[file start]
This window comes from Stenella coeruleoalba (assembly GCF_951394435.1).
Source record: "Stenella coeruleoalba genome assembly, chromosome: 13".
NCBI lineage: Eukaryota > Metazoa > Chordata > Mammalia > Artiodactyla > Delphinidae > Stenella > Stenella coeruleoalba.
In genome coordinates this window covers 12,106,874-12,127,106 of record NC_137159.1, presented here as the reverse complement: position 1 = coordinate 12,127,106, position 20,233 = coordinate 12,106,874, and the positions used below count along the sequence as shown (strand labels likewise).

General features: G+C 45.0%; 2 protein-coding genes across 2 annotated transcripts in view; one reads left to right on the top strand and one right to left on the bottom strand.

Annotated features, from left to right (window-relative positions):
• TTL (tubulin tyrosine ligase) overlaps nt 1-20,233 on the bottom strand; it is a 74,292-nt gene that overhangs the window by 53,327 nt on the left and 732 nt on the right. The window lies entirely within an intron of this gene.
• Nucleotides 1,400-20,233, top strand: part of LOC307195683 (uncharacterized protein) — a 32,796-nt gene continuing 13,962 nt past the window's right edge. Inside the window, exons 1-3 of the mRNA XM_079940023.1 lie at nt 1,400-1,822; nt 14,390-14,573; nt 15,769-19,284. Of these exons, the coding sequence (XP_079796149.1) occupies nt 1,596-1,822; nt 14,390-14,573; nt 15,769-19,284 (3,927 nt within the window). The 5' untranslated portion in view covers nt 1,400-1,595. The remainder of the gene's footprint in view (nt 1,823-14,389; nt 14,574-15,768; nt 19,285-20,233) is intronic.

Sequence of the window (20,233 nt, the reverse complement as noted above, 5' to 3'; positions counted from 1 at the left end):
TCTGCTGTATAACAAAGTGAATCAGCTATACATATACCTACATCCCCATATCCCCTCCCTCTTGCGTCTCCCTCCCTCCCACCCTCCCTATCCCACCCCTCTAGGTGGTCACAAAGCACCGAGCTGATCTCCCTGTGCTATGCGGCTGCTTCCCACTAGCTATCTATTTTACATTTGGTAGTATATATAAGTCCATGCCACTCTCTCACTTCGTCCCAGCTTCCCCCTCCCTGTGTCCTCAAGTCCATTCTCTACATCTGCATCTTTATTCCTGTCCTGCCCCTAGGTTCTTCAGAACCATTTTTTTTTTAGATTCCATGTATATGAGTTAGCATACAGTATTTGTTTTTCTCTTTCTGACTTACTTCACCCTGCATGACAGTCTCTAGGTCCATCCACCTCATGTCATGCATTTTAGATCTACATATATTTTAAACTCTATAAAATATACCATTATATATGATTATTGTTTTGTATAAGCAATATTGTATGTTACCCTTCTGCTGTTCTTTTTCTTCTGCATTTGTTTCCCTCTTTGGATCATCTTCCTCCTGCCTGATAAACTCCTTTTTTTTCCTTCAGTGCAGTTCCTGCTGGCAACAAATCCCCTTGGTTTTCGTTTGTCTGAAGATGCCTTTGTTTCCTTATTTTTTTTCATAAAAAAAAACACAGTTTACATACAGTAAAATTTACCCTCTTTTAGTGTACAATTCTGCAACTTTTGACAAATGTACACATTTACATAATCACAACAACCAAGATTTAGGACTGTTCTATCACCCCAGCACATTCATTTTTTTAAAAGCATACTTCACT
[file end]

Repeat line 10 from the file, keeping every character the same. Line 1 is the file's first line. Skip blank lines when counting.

TCTGCTGTATAACAAAGTGAATCAGCTATACATATACCTACATCCCCATATCCCCTCCCTCTTGCGTCTCCCTCCCTCCCACCCTCCCTATCCCACCCCTCTAGGTGGTCACAAAGCACCGAGCTGATCTCCCTGTGCTATGCGGCTGCTTCCCACTAGCTATCTATTTTACATTTGGTAGTATATATAAGTCCATGCCACTCTCTCACTTCGTCCCAGCTTCCCCCTCCCTGTGTCCTCAAGTCCATTCTCTACATCTGCATCTTTATTCCTGTCCTGCCCCTAGGTTCTTCAGAACCATTTTTTTTTTAGATTCCATGTATATGAGTTAGCATACAGTATTTGTTTTTCTCTTTCTGACTTACTTCACCCTGCATGACAGTCTCTAGGTCCATCCACCTCATGTCATGCATTTTAGATCTACATATATTTTAAACTCTATAAAATATACCATTATATATGATTATTGTTTTGTATAAGCAATATTGTATGTTACCCTTCTGCTGTTCTTTTTCTTCTGCATTTGTTTCCCTCTTTGGATCATCTTCCTCCTGCCTGATAAACTCCTTTTTTTTCCTTCAGTGCAGTTCCTGCTGGCAACAAATCCCCTTGGTTTTCGTTTGTCTGAAGATGCCTTTGTTTCCTTATTTTTTTTCATAAAAAAAAACACAGTTTACATACAGTAAAATTTACCCTCTTTTAGTGTACAATTCTGCAACTTTTGACAAATGTACACATTTACATAATCACAACAACCAAGATTTAGGACTGTTCTATCACCCCAGCACATTCATTTTTTTAAAAGCATACTTCACT